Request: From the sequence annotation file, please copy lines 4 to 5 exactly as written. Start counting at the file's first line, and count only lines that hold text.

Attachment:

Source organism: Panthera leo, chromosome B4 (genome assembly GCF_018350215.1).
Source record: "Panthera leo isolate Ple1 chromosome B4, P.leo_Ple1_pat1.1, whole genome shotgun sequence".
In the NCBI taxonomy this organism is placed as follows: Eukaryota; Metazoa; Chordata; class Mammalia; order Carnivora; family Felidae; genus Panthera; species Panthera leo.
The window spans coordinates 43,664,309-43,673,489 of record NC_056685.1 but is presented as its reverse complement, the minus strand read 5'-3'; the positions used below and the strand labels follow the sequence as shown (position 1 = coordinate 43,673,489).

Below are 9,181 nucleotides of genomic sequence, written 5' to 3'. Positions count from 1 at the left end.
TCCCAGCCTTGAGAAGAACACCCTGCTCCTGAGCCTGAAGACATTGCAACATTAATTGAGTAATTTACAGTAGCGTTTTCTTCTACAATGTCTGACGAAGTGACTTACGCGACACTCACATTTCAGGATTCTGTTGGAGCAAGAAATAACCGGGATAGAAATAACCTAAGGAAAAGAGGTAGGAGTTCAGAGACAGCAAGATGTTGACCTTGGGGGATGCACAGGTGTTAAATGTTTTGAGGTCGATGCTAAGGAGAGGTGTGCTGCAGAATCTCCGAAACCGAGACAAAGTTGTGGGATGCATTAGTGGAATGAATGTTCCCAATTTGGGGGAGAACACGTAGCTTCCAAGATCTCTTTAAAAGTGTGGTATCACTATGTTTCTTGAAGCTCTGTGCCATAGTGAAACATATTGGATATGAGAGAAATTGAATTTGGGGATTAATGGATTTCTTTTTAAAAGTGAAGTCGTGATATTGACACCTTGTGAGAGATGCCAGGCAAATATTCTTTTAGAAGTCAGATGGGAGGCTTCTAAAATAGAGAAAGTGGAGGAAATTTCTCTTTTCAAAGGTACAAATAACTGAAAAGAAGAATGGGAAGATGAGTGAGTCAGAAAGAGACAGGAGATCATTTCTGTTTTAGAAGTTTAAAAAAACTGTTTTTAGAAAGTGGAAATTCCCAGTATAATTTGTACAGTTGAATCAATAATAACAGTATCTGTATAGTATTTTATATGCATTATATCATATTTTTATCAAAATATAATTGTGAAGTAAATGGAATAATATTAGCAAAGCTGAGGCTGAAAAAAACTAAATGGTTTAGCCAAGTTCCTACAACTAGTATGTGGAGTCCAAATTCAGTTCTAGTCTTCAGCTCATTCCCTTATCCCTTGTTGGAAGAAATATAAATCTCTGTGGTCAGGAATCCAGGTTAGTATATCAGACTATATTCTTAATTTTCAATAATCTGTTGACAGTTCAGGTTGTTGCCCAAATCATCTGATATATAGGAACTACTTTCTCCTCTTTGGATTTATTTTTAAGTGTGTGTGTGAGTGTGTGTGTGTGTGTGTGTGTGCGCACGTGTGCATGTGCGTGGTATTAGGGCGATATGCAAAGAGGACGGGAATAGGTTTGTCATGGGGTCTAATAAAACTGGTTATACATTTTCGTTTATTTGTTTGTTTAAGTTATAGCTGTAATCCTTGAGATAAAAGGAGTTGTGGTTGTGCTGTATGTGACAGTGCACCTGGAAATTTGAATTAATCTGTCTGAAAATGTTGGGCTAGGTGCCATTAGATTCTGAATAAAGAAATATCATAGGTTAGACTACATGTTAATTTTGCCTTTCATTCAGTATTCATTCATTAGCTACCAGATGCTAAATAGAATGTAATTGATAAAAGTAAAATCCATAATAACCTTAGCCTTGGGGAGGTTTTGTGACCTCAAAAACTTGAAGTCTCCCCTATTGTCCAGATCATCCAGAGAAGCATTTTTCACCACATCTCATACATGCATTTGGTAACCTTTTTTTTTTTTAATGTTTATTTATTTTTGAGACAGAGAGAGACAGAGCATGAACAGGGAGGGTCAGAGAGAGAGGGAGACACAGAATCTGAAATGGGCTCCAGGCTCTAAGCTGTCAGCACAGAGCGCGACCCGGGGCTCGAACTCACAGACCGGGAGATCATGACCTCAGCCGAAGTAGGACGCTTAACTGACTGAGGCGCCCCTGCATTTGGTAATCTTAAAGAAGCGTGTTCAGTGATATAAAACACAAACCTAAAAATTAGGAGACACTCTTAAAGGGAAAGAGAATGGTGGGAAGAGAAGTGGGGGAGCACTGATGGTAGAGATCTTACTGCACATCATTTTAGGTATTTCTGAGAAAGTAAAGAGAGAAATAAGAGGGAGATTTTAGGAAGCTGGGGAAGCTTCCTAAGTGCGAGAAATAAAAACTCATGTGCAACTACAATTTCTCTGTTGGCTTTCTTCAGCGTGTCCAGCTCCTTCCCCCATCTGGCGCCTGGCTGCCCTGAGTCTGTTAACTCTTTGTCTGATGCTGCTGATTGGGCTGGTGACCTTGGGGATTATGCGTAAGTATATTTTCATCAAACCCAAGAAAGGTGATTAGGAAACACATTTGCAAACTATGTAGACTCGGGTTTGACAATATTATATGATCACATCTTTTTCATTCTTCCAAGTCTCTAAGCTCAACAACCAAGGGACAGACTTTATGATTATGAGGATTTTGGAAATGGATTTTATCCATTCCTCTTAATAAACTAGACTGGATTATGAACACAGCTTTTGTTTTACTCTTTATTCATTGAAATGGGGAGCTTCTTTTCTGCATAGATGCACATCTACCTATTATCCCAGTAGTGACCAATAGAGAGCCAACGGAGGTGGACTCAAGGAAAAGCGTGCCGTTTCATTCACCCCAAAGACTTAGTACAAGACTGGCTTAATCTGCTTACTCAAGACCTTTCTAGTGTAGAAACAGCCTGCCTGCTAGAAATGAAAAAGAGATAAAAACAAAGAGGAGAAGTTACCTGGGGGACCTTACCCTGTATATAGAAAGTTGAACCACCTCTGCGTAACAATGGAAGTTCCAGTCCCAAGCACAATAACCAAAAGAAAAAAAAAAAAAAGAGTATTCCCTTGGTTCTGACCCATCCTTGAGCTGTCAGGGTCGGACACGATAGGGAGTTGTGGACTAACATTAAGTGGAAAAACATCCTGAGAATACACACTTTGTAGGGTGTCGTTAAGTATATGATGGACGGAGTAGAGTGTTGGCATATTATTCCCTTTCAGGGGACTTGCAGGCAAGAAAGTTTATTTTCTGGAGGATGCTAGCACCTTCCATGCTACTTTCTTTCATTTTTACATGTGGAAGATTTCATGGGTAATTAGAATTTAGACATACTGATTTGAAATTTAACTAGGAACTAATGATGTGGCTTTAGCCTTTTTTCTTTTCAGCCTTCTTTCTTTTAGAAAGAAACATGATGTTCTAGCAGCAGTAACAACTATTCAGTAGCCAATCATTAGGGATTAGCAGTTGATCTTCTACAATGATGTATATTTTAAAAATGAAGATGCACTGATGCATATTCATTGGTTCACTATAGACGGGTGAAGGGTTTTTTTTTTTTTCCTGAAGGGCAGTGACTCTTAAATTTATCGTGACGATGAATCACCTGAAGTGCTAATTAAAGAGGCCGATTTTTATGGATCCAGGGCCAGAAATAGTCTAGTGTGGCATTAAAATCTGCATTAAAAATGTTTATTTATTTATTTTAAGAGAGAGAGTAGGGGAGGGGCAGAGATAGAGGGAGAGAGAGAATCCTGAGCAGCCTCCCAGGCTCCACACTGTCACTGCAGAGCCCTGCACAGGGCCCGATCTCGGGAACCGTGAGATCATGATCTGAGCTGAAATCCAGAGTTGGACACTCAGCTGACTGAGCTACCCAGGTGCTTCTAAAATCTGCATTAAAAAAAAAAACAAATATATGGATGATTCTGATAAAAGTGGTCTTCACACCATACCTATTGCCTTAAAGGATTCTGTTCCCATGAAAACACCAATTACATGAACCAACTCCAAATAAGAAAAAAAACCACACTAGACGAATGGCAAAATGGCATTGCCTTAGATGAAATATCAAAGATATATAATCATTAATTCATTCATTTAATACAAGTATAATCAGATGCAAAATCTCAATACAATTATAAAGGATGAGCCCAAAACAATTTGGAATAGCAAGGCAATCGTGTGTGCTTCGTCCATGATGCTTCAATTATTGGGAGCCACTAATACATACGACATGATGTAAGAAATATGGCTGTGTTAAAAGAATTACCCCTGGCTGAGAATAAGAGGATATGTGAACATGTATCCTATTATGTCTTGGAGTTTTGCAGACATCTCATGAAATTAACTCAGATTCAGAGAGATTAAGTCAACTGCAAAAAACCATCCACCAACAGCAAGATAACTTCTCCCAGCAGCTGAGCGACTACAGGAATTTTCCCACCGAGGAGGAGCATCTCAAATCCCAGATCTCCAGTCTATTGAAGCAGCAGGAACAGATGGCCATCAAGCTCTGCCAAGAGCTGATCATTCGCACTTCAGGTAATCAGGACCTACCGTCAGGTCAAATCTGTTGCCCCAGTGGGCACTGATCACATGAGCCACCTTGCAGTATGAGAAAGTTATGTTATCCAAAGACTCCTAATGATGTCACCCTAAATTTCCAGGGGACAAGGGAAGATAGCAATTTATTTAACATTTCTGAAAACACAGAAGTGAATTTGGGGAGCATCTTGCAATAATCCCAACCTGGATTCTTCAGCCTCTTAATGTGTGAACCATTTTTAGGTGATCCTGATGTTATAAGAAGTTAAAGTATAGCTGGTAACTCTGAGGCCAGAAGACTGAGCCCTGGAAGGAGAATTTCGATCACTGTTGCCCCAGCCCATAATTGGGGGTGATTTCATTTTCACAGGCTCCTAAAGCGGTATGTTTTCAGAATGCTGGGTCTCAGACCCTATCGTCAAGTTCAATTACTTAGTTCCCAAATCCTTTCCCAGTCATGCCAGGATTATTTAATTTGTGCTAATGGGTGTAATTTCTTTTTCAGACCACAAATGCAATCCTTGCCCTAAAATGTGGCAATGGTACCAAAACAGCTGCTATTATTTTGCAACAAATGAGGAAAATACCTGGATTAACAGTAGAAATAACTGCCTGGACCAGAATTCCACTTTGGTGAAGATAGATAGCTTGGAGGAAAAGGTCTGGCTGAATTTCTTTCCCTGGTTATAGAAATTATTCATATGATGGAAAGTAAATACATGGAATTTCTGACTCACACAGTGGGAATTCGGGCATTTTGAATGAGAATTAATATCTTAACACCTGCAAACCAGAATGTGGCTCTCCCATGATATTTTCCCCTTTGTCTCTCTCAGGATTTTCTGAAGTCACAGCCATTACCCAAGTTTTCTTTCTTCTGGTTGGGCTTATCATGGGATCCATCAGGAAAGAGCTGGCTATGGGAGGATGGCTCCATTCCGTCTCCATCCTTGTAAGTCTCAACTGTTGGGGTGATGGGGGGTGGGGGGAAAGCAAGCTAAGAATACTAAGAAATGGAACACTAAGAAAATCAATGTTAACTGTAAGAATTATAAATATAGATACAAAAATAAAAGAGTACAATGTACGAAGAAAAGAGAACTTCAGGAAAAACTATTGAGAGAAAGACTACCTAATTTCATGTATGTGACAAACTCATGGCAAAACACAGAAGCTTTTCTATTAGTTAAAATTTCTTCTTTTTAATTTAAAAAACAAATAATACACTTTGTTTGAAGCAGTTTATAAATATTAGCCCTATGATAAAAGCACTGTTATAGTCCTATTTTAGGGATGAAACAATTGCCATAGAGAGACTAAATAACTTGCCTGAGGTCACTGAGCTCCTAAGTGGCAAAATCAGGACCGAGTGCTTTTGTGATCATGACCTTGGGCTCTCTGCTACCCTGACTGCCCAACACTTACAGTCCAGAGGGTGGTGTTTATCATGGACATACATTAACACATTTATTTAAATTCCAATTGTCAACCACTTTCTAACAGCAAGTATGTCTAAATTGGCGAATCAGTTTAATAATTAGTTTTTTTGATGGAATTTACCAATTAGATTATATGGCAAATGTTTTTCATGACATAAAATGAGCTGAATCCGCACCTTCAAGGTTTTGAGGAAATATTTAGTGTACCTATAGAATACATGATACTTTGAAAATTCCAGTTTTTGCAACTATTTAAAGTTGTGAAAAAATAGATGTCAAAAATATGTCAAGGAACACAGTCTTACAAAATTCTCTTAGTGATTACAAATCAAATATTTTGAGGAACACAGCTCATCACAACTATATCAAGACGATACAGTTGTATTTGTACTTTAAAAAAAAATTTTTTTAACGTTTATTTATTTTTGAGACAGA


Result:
The window spans coordinates 43,664,309-43,673,489 of record NC_056685.1 but is presented as its reverse complement, the minus strand read 5'-3'; the positions used below and the strand labels follow the sequence as shown (position 1 = coordinate 43,673,489).

Below are 9,181 nucleotides of genomic sequence, written 5' to 3'. Positions count from 1 at the left end.